Any investment involves specific risks. We recommend investors to ensure the suitability and/or appropriateness of any investment to its individual situation, using appropriate independent advice, where necessary. Furthermore, investors must read the key investor information document (KIID) and/or any other legal documentation requested by local regulation, that are provided before any subscription and available at under the “Fund Center” section, or upon request free of charge. Past performance and past volatility are not reliable indicators for future performance and future volatility. Performance may vary over time and be independently affected by, inter alia, changes in exchange rates.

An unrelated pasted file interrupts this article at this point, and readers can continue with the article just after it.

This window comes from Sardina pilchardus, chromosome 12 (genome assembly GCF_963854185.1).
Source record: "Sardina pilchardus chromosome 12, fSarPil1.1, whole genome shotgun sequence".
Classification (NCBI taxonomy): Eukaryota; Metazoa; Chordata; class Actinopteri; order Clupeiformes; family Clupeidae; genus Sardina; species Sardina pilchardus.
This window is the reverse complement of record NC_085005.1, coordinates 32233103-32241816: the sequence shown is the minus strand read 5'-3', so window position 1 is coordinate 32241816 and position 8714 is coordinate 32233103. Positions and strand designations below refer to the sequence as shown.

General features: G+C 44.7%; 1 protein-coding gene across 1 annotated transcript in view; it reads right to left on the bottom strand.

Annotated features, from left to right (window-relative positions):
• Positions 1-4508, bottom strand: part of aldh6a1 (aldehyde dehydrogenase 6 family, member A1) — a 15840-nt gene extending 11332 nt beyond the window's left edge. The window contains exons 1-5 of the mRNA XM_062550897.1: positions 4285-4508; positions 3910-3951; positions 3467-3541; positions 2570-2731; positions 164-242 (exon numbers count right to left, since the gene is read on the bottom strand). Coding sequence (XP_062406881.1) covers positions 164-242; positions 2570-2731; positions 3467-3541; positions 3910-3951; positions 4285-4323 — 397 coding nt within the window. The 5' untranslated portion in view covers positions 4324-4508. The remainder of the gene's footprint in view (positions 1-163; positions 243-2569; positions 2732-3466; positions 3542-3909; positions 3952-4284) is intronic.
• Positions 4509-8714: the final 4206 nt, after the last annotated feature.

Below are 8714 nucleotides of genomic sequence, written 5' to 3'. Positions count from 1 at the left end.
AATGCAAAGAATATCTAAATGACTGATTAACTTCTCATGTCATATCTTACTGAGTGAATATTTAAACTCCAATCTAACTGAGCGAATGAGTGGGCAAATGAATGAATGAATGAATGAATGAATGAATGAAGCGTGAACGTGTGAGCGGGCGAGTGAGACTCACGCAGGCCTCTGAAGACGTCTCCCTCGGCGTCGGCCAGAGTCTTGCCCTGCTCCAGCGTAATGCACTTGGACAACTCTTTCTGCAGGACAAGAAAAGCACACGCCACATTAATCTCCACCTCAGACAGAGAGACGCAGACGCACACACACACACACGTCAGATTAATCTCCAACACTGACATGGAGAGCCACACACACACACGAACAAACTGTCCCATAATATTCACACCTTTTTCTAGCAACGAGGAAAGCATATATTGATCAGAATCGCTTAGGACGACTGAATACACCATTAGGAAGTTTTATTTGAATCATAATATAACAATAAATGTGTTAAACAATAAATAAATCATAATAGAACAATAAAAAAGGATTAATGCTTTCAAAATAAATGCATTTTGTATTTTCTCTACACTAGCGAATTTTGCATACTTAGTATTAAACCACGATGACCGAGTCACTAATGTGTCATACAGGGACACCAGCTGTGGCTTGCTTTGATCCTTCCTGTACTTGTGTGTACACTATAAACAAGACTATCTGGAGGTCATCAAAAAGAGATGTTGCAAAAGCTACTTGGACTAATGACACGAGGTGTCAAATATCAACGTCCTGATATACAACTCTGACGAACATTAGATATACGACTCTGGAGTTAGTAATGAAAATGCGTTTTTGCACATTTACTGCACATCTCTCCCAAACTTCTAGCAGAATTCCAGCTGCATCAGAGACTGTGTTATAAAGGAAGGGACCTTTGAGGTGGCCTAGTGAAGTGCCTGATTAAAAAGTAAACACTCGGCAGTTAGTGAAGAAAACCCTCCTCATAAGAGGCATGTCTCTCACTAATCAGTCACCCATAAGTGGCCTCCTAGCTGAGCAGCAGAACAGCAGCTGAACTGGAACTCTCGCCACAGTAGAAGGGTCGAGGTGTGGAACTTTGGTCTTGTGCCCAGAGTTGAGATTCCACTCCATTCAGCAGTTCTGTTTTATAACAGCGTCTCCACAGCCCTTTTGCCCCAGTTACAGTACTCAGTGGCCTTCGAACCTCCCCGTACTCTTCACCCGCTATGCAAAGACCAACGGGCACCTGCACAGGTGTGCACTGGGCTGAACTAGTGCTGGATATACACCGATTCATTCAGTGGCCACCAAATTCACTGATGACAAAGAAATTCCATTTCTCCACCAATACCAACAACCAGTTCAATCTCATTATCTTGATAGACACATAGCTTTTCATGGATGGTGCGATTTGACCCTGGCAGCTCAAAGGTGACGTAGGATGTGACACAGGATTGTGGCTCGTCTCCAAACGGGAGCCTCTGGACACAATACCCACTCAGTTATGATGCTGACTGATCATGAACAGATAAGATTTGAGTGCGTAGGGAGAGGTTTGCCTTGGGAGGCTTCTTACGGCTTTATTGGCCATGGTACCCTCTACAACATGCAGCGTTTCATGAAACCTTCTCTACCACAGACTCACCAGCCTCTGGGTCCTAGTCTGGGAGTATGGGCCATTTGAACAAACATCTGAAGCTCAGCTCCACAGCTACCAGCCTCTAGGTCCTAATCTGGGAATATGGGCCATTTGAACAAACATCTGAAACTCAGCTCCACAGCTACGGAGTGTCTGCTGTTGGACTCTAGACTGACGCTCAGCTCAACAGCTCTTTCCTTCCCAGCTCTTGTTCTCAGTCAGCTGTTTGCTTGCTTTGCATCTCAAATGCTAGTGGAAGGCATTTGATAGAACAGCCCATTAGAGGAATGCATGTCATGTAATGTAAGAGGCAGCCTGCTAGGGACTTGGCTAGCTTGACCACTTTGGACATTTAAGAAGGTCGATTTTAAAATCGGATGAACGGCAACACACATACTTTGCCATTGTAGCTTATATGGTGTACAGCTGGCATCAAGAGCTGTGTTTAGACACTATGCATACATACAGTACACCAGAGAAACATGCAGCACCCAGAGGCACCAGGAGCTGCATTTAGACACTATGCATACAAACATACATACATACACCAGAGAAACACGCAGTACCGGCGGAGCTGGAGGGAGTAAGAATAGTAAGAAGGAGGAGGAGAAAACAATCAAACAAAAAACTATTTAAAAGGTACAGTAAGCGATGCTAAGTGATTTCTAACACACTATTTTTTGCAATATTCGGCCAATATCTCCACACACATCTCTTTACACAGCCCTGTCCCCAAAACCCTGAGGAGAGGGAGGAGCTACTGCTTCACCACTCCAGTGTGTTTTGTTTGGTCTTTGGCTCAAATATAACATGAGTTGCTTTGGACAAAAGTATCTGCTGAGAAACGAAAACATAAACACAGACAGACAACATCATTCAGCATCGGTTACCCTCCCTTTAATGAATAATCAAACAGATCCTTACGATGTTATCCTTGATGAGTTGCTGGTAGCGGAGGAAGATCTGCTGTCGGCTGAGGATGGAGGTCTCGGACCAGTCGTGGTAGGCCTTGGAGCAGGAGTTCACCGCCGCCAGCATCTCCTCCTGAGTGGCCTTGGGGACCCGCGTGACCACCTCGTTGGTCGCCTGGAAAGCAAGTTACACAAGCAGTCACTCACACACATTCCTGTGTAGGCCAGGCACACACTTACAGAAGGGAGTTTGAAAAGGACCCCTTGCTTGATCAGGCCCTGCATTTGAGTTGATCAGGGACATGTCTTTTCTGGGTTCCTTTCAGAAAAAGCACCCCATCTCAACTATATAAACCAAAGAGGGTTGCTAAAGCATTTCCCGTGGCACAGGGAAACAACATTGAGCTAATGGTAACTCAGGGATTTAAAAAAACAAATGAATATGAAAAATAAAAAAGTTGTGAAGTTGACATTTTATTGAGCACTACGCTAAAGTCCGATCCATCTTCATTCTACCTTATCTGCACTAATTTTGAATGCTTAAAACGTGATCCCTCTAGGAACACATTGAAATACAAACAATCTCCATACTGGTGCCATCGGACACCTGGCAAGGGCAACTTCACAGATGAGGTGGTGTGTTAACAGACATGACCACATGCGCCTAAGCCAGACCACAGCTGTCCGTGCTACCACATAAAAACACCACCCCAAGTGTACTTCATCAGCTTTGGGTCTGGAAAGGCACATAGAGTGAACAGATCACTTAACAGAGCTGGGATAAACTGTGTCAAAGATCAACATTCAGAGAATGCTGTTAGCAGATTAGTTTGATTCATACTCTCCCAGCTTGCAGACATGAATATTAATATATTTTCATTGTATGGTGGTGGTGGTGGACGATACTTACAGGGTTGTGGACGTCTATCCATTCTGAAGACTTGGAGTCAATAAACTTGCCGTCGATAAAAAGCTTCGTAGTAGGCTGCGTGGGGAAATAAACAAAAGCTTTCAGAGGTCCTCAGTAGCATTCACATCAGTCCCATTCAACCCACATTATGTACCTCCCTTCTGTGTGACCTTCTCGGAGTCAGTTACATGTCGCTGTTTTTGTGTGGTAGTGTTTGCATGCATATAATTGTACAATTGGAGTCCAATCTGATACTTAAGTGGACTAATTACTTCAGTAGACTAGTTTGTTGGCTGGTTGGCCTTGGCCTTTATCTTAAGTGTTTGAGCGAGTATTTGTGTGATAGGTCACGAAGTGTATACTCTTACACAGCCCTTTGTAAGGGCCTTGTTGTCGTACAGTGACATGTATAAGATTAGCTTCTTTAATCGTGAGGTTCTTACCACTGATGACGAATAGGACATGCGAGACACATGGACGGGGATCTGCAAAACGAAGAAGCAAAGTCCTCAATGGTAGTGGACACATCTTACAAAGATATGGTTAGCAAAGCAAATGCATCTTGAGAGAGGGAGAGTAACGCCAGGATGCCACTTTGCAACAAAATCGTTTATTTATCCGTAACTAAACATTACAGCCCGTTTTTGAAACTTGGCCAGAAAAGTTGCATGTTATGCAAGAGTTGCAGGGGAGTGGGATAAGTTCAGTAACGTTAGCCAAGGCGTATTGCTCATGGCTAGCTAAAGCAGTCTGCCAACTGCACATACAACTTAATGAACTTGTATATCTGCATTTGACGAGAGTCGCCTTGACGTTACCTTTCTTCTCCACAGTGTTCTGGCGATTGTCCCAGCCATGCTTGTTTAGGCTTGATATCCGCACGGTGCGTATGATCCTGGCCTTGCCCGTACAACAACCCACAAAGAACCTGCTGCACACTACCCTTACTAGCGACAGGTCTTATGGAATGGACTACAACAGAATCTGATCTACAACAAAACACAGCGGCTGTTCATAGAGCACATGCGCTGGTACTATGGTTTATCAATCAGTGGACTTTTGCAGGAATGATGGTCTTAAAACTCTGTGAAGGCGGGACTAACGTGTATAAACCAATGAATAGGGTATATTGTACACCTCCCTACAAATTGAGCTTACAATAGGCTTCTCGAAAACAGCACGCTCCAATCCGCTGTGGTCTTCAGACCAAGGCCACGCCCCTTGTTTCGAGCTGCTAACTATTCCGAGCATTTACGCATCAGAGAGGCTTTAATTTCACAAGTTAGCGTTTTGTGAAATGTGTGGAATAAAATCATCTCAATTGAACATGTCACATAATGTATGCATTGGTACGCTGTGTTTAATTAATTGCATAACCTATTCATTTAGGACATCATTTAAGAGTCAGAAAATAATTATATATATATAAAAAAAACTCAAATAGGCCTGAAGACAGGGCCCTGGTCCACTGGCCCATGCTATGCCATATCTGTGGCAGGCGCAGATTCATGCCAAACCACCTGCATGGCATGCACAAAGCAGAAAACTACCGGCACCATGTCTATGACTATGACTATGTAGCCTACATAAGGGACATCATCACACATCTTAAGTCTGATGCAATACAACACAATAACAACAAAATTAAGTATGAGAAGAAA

« Edmond de Rothschild Asset Management » or « EdRAM » refers to the Asset Management division of the Edmond de Rothschild Group. In addition, it is the commercial name of the asset management entities of the Edmond de Rothschild Group.
47, rue du Faubourg Saint-Honoré
75401 Paris Cedex 08
Société anonyme governed by an executive board and a supervisory board with capital of 11.033.769 euros
AMF Registration number GP 04000015
332.652.536 R.C.S. Paris

Edmond de Rothschild Fund Emerging Bonds is a sub fund of the Luxembourg regulated SICAV which is approved by the CSSF and approved for marketing in France, Luxembourg, Spain, Austria, Switzerland, Germany, Finland, United-Kingdom, Italy, Netherland and Taiwan.
The subfund is classified in category 5 (A EUR & I EUR shares) in line with the nature of securities and geographical zones in the “objectives and investment policy” section of the key investor information document (KIID).